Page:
“I think that, to be totally candid, I have for a long time been very afraid of being excellent.” This is how Alicia Keys — a 15-time Grammy Award winner (who also happened to host and play two pianos at once during this year’s show) — explains her newfound connection to the visual arts. Of course, while the awards don’t make the man (or woman), it still raises an eyebrow that a musician of her caliber would be “afraid” of anything in her field.
Yet at the premiere of her impassioned “Show Me Love” single featuring Miguel and its accompanying film at New York’s Dolby SoHo on Monday, Keys glowed with delicious self-discovery. She may have never consciously striven for “excellence” before — but it’s clear she’s right at home in that territory.
“I feel like it’s scary as sh*t to be who you really are. It just is.”
“I just been ready to go to the next level in myself for a bit of a long time. And I don’t think I’ve ever given myself permission to actually do it,” Keys told HYPEBEAST of conceiving a heightened experience, what she calls a “visual sonic installation,” to go along with the track. She tapped film maven Cara Stricker as the director, and from a “short but really dope” list of collaborators, recruited Michael B. Jordan, Zoe Saldana and her husband, Marco Perego Saldana, to star in the spot alongside herself and Miguel, each one turning out to be “kindred spirits.”
For Keys, each artist also mirrored the premise of the scenes in their own ways, depicting love in some of its most familiar forms: self-love (Michael B. Jordan), love with partners (the Saldanas), love from creating (Keys and Miguel) and an overall spiritual love. She was drawn to these particular expressions based on her own recent exploration into her “different sides,” hashing over the tiresome cycle of needing to switch personas depending on the situation at hand.
“None of us are just one way. We’re at work and we’re that way at work, or we’re with our family and we’re that way with our family, or we’re with our friends and we’re that way with our friends, and then we’re this way with ourselves. And so I’ve been focused on being more clear [about] who I am in all sides of it,” explained Keys.
“I feel like it’s scary as sh*t to be who you really are. It just is. And it’s easier to kind of default to that one that works like, ‘If everybody knows me like this, Imma just do that.’ And then we’re growing and we’re trying to figure out, ‘Wait, why don’t I feel right in that space anymore?’ And I think it’s because we don’t give ourselves permission to be all the things we are,” she said
“For some reason, it’s made me very nervous and I think it’s because I always felt like I never wanted to leave anybody behind.”
This newly-granted self-access into the visual arts world has kicked off with a stunning display in “Show Me Love,” the first single from her forthcoming seventh studio album. And it proves Keys’ eye for detail is just as meticulous as her ear for music. With Stricker’s expertise (a conscious decision on Keys’ part to work with a female creative), each section was shot individually but spliced together into a harmonious composite. Her emotional lyrics, written in collaboration with Tory Lanez and Morgan Matthews, amplify the weighty mood. And water, threaded throughout, serves as a powerful, yet unplanned, metaphor.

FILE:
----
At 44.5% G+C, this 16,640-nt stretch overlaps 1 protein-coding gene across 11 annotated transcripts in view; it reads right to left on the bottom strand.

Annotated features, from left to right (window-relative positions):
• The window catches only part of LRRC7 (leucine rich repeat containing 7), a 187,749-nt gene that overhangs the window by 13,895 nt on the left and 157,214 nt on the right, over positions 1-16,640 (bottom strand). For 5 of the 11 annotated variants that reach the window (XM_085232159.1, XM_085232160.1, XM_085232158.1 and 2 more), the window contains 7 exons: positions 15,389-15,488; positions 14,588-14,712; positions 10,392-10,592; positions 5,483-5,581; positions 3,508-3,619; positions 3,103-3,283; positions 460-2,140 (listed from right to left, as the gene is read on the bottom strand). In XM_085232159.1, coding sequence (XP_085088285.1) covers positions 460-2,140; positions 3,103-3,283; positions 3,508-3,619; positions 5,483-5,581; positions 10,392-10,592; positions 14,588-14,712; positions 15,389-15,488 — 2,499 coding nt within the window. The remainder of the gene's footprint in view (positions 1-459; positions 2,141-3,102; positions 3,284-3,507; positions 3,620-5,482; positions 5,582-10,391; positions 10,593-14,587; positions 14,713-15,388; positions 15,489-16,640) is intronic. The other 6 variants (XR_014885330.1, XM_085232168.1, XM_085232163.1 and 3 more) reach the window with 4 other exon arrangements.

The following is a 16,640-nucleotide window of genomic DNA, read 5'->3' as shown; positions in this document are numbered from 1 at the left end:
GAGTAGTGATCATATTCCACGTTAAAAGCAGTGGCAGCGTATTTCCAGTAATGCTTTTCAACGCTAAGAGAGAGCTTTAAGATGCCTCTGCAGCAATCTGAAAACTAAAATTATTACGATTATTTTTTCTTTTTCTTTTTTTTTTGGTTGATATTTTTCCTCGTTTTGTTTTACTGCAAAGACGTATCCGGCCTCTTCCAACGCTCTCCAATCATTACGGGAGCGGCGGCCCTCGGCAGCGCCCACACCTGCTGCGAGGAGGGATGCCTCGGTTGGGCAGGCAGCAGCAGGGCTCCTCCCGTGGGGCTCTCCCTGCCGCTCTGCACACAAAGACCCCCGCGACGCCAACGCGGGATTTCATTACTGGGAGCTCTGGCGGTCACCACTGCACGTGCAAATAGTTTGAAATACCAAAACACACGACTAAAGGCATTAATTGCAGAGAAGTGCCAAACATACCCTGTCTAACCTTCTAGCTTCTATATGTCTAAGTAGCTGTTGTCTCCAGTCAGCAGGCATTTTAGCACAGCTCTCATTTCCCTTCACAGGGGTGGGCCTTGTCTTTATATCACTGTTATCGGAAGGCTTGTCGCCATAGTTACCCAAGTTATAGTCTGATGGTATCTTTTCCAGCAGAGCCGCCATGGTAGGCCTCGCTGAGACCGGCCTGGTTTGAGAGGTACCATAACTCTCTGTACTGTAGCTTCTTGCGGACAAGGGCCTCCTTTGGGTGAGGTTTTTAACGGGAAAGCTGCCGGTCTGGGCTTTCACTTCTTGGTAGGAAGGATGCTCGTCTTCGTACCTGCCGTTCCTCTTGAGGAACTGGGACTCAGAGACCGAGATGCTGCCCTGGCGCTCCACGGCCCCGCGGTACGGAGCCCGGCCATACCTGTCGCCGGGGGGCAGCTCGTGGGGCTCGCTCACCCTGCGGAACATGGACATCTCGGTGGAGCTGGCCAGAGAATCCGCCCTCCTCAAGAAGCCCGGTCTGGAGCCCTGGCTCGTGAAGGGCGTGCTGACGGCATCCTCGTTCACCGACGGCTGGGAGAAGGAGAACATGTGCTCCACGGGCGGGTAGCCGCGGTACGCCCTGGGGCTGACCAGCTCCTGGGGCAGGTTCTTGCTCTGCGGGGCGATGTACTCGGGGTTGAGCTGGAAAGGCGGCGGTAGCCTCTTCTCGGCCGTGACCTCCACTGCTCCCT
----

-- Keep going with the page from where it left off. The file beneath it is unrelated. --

“Honestly, I think that water wanted to make its own appearance in this,” Keys explained with a laugh. “We didn’t just go out like, ‘Okay we gonna have water as a theme.’ But it represents so many different sides. In one way it represents the struggle, in another way it represents the beauty but it never means the same thing.”
She clarifies that any true meaning behind the film is to be determined solely by the viewer, however. “I don’t want to tell people what to think,” she said. “I want people to feel what they feel because [love] happens to people in such different ways that I don’t want it to be my version of it. I want it to be your version of it.”
It doesn’t diminish the fact that Keys’ interpretation of it is a show-stopping debut. Even the venue choice for the premiere, the experiential Dolby SoHo space, was a deliberate way to immerse the crowd in a 360-degree experience. Each scene was segmented by room, with the full spot revealed in a darkened theater.
“For some reason, it’s made me very nervous and I think it’s because I always felt like I never wanted to leave anybody behind. It has to be maybe insecurity, maybe self-worth issues. I’m just being honest because I really realize these things about myself now. And what this visual has allowed me to do, is challenge myself to hold myself to the utmost, highest excellent place that I can,” said Keys.
“And I’ve forced myself. There’s times I’ve been like, ‘It’s okay. It’s cool that didn’t work.’ No, it’s not cool. I’m gonna make sure this is perfect to what I feel is well-done to me. I feel like a little kid because in a way I feel like I made a breakthrough with myself.”
To cap the evening off, she ended with none other than what she’s long been known to do best (lest the visual arts take over). Alongside guest star Miguel, Keys treated the crowd to a live song and piano performance, bringing her right back to her comfort zone amid this scintillating “new experience.”